Auguste van Pels

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Auguste van Pels (Röttgen)

Also Known As: "Petronella van Daan", "Gusti"
Birthplace: Buer, Gelsenkirchen, Münster, North Rhine-Westphalia, Germany
Death: Died in Theresienstadt
Cause of death: Murdered by Nazis; thrown under a moving train
Immediate Family:

Daughter of Leo Röttgen and Rosa Röttgen (Rosenau)
Wife of Hermann van Pels
Mother of Peter "Van Daan" van Pels
Sister of Gertrude Feuchtwanger; Margaretha Goldschmidt and Lotte Gutmann

Managed by: Private User
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About Auguste van Pels

On 29 September 1900, Auguste Röttgen is born in Buer, which today is part of Gelsenkirchen in the German state of North Rhine-Westphalia. Her parents are Leo Röttgen and Rosa Rosenau, and Auguste has four sisters. Nothing is known about Auguste’s educational history. On her 25th birthday she marries Hermann van Pels in Elberfeld, her place of residence, and thereby acquires Dutch nationality. She goes to live with him in Osnabrück. On 8 November 1926 their son Peter is born. From September 1930 to June 1937, she and her family live on Martinistrasse and are enrolled at the orthodox synagogue. Auguste, also known as Gusti, is a good housewife and takes care of Peter. She loves to talk − and at length. She’s an elegant and coquettish lady who is conscious of her appearance and fond of pretty clothes. In July 1937, Auguste, Hermann and Peter van Pels leave Germany for Amsterdam. Because of their Dutch nationality they have no trouble emigrating. They take their furniture and other valuables with them. After living in an upstairs flat on Stadionweg, they move into a house on Biesboschstraat, where her parents live with them from late March to early September 1939. Like many people at that time, she sometimes rents a room to acquaintances or refugees. In May 1940 the Van Pels family move to a spacious four-room flat on Zuider Amstellaan. Peter attends school and plays soccer with boys in the neighbourhood. Occasionally they all go to visit the Frank family. Relatives of Auguste emigrate to America, but she herself never succeeds in getting beyond the Netherlands. On 13 July 1942 she and her family leave their home to go into hiding. Auguste’s household task in the Secret Annexe is that of cook, a role that suits her to a T. Making something out of the increasingly monotonous and meagre rations requires quite a bit of conjuring. Auguste sometimes interferes with the way Anne and Margot are being raised, which she regards as too liberal. This rubs Edith Frank the wrong way. After a few months their relationship cools, all the more so when the Franks discover that Auguste has been withholding food. She gets into fierce rows with Hermann, whom she endearingly calls ‘Putti’, and she loves flirting with the other men. Auguste keeps things lively. She’s a great talker and enjoys a good laugh, but as the months In hiding drag on, she, like Edith Frank, becomes increasingly despondent and sombre. The Van Pels family are gradually forced to sell all their possessions to buy food, and Auguste parts with her beautiful fur coat − with difficulty. Yet she does make a very generous gesture during that difficult period: in February 1944, Auguste gives Miep Gies an antique ring for her birthday with the words, ‘This is just a small token of our appreciation and friendship After the arrest and transport to Camp Westerbork, Auguste and the other female prisoners are made to dismantle batteries, a filthy and dangerous business. At five o’clock in the morning the workday begins. Seated at long tables, the women break open batteries in order to remove the carbon rods. Then they pick out the sticky brown mass, which contains poisonous ammonium chloride. Finally all the components are collected separately for use in the war industry. In early September, among the 1,019 names that are read aloud by the camp leaders for what proves to be the last transport from Westerbork to Auschwitz-Birkenau is that of Auguste. In the chaos that ensues on the train platform at Auschwitz she is heartlessly separated from her son and husband. Auguste makes it through the first selection for the gas chambers. During the day she does hard labour and at night she sleeps with more than a thousand other women in a barracks originally meant for 52 horses. In October or November 1944, Auguste is put on a transport to Bergen-Belsen, probably along with Margot and Anne. She stays there for a few months. Hanneli Goslar, a friend of Anne’s, later reports that she encountered Auguste van Pels at the fence. Auguste recognized her name and said right away, ‘Oh, you’ll want to speak with Anne’.[39] Auguste helped the two friends get back in touch with each other. In February 1945 Auguste is deported to Raguhn, an Aussenlager (outer camp) of the Buchenwald concentration camp, and several weeks later to Theresienstadt. As eyewitness Rachel van Amerongen-Frankfoorder later reports, Auguste is brutally murdered on that last transport: the Nazis throw her under the train and she dies on the spot. She is 44 years old.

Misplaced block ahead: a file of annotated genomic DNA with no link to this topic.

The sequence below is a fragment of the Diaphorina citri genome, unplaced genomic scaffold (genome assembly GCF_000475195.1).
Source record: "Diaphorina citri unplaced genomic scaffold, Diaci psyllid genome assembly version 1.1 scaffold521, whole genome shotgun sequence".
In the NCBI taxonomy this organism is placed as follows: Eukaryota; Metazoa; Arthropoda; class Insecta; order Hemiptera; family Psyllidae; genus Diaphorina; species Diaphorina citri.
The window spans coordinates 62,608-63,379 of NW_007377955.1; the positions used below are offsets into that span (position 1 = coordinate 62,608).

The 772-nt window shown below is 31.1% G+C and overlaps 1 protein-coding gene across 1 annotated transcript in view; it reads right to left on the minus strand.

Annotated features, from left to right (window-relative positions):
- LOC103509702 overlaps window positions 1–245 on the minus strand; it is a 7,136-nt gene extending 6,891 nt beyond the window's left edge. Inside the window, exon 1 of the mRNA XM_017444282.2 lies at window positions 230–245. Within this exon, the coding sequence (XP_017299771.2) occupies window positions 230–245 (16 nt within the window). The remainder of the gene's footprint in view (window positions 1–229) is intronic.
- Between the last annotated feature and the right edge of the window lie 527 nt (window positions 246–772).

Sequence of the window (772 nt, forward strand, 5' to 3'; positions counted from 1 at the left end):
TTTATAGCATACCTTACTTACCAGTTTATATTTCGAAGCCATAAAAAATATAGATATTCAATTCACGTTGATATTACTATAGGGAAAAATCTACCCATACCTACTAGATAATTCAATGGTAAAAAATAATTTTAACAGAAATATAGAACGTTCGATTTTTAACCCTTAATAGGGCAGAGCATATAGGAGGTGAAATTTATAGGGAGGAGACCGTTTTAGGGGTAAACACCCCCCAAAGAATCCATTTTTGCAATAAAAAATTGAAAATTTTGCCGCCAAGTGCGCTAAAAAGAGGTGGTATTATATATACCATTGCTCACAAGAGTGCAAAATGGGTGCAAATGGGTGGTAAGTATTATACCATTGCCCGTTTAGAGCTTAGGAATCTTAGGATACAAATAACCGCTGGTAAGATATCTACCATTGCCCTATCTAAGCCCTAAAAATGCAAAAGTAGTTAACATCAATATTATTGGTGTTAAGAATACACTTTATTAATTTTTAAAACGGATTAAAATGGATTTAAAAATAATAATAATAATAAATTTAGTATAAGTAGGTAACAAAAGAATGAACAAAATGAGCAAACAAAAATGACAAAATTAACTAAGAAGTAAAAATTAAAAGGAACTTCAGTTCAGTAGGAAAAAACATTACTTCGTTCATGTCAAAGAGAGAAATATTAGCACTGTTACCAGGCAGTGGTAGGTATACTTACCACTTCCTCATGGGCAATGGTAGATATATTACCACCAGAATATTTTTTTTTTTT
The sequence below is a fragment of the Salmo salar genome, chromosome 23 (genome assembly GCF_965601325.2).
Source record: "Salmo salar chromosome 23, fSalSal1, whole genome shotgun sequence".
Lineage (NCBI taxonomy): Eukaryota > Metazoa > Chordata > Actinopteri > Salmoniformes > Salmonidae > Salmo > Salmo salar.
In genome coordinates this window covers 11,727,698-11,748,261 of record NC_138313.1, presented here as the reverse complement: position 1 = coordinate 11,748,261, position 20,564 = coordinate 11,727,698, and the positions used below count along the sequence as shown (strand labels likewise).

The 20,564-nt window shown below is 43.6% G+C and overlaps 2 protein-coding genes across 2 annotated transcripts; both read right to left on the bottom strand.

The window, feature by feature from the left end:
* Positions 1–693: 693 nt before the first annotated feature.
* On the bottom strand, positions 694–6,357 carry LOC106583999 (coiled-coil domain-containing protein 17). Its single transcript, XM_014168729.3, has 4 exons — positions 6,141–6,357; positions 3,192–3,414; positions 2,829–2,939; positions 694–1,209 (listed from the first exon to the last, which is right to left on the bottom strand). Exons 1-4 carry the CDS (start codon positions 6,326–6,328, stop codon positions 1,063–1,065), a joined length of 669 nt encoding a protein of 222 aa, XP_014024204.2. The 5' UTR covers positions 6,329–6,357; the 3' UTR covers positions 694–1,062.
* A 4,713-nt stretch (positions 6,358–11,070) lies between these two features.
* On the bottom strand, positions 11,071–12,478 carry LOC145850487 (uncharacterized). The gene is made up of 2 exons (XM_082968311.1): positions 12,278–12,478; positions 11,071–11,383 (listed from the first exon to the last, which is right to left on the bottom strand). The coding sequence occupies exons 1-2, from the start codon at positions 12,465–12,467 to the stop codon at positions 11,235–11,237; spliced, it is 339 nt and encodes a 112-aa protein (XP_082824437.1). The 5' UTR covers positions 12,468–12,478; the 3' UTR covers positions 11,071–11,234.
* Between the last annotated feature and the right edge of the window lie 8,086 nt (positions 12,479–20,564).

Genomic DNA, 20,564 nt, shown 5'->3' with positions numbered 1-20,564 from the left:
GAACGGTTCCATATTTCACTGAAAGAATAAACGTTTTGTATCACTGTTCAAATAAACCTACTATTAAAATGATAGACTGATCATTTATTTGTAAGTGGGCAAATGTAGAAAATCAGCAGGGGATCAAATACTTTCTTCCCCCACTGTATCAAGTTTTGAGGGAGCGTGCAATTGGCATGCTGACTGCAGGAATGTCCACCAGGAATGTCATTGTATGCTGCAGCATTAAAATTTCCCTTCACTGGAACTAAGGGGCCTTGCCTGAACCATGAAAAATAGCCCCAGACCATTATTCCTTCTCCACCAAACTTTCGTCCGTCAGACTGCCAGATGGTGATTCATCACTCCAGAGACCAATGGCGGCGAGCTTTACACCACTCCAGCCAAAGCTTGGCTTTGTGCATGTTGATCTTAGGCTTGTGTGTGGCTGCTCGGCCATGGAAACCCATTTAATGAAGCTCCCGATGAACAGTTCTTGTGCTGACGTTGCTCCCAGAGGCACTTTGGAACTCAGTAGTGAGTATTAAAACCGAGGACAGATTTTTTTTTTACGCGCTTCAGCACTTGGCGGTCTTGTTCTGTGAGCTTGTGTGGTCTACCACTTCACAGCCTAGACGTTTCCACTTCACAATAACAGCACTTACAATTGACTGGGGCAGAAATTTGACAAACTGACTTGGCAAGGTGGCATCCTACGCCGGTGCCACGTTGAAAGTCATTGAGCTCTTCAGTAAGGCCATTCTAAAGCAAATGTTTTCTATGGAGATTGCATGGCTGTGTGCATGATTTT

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Auguste van Pels's Timeline

September 29, 1900
Gelsenkirchen, Münster, North Rhine-Westphalia, Germany
December 5, 1925
Age 25
May 8, 1926
Age 25
Osnabrück, Lower Saxony, Germany
February 1945
Age 44